Installation composed of 3 synchronized single channel projections, 6:36 min (loop), color, silent

Shown for the first time in the United States in the back of the David Zwirner Gallery, Best Seen, Not Heard presents a slideshow of diCorcia’s Hustlers series flanked by the opening and closing credits of porn films from the 1920s to the 1950s. Juxtaposing the moving black-and-white credits for oh-so-trashy film titles like “The Heathens,” “The Dentist” and “Double Date,” with his own still, saturated colored photographs, diCorcia allows for complex comparisons to be made between hustlers and actors, photography and cinema and the silences inherent in both.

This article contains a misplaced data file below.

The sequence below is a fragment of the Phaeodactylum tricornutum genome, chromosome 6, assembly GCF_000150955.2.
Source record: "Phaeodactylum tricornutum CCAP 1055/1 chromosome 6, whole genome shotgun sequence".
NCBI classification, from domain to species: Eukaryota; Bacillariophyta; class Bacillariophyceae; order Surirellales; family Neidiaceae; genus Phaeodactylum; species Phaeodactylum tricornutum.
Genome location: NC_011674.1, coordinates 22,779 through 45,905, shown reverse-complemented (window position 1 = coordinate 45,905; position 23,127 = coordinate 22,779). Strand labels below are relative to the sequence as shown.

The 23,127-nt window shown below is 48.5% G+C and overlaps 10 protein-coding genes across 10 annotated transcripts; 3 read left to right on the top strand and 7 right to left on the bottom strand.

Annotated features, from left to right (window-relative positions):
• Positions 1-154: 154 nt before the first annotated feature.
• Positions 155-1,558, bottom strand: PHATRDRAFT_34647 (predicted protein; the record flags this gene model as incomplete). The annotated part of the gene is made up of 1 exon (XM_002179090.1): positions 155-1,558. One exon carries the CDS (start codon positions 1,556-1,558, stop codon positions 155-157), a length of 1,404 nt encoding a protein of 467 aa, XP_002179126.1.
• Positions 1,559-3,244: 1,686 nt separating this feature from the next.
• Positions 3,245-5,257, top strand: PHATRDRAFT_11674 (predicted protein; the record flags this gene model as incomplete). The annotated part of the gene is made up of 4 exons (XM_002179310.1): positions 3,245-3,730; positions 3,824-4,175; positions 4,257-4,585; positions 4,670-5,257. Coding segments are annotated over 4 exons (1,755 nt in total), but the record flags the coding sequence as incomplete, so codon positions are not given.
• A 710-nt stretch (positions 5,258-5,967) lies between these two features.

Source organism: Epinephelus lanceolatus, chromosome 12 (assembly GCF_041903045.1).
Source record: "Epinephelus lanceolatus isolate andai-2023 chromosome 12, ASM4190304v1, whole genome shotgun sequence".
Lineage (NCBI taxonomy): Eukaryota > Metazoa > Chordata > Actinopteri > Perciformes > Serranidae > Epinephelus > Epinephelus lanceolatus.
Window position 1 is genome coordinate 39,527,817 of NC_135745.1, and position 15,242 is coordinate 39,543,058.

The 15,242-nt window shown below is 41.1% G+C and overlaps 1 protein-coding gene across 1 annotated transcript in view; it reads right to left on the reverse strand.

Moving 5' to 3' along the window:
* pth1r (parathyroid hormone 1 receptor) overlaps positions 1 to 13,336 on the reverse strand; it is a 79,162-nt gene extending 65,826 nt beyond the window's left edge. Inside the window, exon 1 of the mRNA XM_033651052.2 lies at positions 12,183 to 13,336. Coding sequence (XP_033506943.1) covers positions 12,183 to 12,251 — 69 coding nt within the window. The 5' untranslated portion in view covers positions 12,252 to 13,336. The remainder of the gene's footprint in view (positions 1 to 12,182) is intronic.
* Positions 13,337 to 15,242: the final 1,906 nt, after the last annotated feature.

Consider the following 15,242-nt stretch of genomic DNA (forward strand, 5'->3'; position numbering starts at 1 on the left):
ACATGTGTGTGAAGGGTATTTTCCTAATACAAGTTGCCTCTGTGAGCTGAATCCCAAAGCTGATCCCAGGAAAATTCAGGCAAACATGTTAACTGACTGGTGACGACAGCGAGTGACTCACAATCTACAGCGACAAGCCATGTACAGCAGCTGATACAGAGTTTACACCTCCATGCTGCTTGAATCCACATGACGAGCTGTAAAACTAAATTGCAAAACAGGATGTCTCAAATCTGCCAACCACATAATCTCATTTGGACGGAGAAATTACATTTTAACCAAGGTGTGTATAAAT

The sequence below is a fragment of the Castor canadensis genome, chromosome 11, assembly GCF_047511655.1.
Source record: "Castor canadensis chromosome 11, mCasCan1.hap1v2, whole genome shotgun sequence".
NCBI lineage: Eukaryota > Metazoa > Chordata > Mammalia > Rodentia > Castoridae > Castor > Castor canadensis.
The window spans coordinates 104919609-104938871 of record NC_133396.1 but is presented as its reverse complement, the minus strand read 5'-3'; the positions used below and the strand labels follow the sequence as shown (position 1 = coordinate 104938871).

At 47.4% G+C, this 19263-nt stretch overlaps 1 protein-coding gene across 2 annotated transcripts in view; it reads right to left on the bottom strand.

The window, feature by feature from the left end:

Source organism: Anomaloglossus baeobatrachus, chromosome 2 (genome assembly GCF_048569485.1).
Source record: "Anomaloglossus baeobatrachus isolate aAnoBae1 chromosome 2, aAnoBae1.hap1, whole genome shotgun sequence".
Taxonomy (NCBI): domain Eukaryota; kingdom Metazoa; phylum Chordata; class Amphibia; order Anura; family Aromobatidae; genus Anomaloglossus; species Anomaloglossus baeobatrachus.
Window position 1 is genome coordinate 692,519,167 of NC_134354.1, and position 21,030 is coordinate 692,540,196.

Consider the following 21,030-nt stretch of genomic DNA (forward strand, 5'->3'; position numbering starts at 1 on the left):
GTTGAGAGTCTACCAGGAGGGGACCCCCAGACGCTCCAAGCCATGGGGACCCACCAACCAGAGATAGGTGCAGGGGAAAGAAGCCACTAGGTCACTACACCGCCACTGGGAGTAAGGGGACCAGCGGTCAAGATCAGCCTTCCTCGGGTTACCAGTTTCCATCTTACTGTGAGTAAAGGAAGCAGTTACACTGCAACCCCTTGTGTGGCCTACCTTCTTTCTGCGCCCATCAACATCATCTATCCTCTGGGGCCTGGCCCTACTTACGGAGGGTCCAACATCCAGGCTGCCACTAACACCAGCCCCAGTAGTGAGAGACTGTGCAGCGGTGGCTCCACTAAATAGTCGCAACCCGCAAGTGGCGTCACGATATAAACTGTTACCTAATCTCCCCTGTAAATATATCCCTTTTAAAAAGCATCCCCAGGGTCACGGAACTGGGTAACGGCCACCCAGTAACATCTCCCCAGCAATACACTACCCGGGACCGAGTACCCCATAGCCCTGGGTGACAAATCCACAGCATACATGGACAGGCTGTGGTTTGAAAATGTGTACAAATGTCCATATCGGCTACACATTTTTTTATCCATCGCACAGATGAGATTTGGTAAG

Pulling back the heavy curtain into the video installation, there is a distinct sense of pleasurable transgression (Who is going to be daring enough to jack-off in David Zwirner? Somebody’s got to do it). Like going into a porn theater or picking up a hustler, the viewer waits in anticipation for a climax and yet, there isn’t one. By only showing the title and the end credits on either side of the photographs, diCorcia places his photographs in the role of the fetishized climax, creating a tension between reality and artifice, real sex work and fictional homoeroticism.

Philip-Lorca diCorcia, Ralph Smith, 21 years old, Ft. Lauderdale, Florida, $25, 1990-92 Chromogenic print

Philip-Lorca diCorcia, Ralph Smith, 21 years old, Ft. Lauderdale, Florida, $25, 1990-92
Chromogenic print